In the northern transept, you’ll find the Great Altar Cross made of silver and gold captured from the Milanese after the Battle of Castelleone in 1213. The cross is an intricate assembly of over a thousand pieces, including 160 statues and 50 busts of saints. Before leaving, take a close look at the decorated pulpit, constructed in part from the remains of the Arca dei Martiri Persiani, a Renaissance masterpiece whose remnants are scattered in museums worldwide.

The Torrazzo and the Baptistery

Must-see attractions in Cremona in a day include the Torrazzo and the Baptistery, both accessible with a single ticket.

The Torrazzo, standing at 112 meters, is Europe’s tallest medieval bell tower and an undisputed symbol of Cremona. Its uniqueness lies not only in its height but also in the impressive astronomical clock, considered a masterpiece of ancient mechanics. Preserving its original 16th-century mechanism, it remains one of the world’s largest clocks, with an 8-meter diameter. Ascending to the top requires determination, climbing over 500 steps to enjoy the breathtaking panorama of the city and surrounding countryside.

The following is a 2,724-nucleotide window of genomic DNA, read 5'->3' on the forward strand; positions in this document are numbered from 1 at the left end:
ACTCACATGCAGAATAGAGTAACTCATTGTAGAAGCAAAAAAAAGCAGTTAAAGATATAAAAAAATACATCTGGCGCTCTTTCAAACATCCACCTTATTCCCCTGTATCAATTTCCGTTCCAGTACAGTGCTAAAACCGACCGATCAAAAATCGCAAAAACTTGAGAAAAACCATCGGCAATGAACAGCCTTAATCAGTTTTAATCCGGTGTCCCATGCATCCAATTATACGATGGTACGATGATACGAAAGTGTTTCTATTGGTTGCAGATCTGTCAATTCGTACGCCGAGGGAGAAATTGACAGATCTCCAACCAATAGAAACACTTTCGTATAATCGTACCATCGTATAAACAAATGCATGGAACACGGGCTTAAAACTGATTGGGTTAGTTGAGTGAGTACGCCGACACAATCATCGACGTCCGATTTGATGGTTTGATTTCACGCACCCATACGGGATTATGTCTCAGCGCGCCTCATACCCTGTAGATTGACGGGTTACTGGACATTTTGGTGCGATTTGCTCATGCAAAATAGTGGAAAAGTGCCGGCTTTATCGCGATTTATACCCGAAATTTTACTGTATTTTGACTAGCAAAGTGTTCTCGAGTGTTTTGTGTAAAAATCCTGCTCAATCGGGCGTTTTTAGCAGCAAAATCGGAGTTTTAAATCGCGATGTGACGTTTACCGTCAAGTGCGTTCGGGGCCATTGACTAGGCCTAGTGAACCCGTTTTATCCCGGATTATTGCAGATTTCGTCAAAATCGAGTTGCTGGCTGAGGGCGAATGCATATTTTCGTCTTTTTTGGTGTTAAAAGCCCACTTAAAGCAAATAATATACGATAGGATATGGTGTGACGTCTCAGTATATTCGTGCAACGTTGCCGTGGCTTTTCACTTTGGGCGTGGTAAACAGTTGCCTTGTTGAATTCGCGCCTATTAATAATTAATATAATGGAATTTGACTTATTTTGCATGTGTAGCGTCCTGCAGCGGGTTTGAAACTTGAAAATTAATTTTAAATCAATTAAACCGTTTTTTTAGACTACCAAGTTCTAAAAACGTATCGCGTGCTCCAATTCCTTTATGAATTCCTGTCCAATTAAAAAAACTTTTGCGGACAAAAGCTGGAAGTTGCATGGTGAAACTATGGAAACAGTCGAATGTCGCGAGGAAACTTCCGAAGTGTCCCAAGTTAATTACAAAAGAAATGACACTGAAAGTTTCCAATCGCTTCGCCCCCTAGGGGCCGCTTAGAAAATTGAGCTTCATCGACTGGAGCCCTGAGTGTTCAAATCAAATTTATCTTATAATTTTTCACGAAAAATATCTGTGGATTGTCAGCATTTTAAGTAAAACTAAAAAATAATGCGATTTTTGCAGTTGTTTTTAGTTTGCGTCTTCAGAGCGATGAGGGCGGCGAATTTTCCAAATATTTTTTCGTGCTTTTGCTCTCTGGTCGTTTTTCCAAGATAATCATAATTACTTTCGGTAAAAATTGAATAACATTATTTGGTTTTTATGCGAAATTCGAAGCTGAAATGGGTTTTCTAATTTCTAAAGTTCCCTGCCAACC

Since November 2018, to enhance the climbing experience and allow short breaks, the Vertical Museum has been set up. This series of exhibition rooms showcase the clock’s mechanisms, ancient time and astronomical measurement instruments.

On the other hand, the Baptistery, built in 1167 in an octagonal plan to evoke the eighth day, representing Baptism for Christians, complements the Romanesque features of the Cathedral’s exterior. Inside, the brick dome stands out, anticipating Brunelleschi’s two-century-later innovation at Santa Maria del Fiore in Florence. At the center, a beautiful baptismal font made of red marble with a gilded wooden statue of the Risen Christ. Three altars, two elaborately decorated in the Baroque style, complete the interior.